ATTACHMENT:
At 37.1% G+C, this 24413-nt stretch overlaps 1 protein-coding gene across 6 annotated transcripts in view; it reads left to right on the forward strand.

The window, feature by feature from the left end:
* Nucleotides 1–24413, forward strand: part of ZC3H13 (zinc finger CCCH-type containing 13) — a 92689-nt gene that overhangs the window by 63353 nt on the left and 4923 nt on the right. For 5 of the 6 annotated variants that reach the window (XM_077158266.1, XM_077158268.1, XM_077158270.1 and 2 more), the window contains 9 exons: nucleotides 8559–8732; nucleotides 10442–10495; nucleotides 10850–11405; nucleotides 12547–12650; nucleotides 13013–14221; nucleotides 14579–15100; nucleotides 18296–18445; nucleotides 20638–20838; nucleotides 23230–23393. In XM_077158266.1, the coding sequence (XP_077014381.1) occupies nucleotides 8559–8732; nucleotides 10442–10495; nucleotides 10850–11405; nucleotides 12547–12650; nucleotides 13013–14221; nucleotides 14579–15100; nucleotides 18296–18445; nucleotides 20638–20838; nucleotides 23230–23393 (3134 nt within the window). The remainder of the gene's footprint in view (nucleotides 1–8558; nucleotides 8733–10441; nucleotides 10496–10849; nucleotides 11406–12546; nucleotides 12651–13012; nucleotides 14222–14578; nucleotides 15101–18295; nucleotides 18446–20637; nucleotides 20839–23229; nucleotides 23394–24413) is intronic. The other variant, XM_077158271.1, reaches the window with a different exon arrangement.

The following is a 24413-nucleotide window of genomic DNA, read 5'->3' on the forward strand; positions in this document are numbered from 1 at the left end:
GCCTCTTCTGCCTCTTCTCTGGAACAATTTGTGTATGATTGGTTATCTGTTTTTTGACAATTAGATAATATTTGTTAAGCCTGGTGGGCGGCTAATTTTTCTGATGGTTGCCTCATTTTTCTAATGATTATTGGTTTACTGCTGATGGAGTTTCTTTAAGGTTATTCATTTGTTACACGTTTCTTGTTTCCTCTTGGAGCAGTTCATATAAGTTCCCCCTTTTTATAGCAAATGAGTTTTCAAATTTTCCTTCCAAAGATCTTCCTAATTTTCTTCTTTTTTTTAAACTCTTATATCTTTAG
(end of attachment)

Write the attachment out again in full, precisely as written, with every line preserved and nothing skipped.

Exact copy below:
At 37.1% G+C, this 24413-nt stretch overlaps 1 protein-coding gene across 6 annotated transcripts in view; it reads left to right on the forward strand.

The window, feature by feature from the left end:
* Nucleotides 1–24413, forward strand: part of ZC3H13 (zinc finger CCCH-type containing 13) — a 92689-nt gene that overhangs the window by 63353 nt on the left and 4923 nt on the right. For 5 of the 6 annotated variants that reach the window (XM_077158266.1, XM_077158268.1, XM_077158270.1 and 2 more), the window contains 9 exons: nucleotides 8559–8732; nucleotides 10442–10495; nucleotides 10850–11405; nucleotides 12547–12650; nucleotides 13013–14221; nucleotides 14579–15100; nucleotides 18296–18445; nucleotides 20638–20838; nucleotides 23230–23393. In XM_077158266.1, the coding sequence (XP_077014381.1) occupies nucleotides 8559–8732; nucleotides 10442–10495; nucleotides 10850–11405; nucleotides 12547–12650; nucleotides 13013–14221; nucleotides 14579–15100; nucleotides 18296–18445; nucleotides 20638–20838; nucleotides 23230–23393 (3134 nt within the window). The remainder of the gene's footprint in view (nucleotides 1–8558; nucleotides 8733–10441; nucleotides 10496–10849; nucleotides 11406–12546; nucleotides 12651–13012; nucleotides 14222–14578; nucleotides 15101–18295; nucleotides 18446–20637; nucleotides 20839–23229; nucleotides 23394–24413) is intronic. The other variant, XM_077158271.1, reaches the window with a different exon arrangement.

The following is a 24413-nucleotide window of genomic DNA, read 5'->3' on the forward strand; positions in this document are numbered from 1 at the left end:
GCCTCTTCTGCCTCTTCTCTGGAACAATTTGTGTATGATTGGTTATCTGTTTTTTGACAATTAGATAATATTTGTTAAGCCTGGTGGGCGGCTAATTTTTCTGATGGTTGCCTCATTTTTCTAATGATTATTGGTTTACTGCTGATGGAGTTTCTTTAAGGTTATTCATTTGTTACACGTTTCTTGTTTCCTCTTGGAGCAGTTCATATAAGTTCCCCCTTTTTATAGCAAATGAGTTTTCAAATTTTCCTTCCAAAGATCTTCCTAATTTTCTTCTTTTTTTTAAACTCTTATATCTTTAG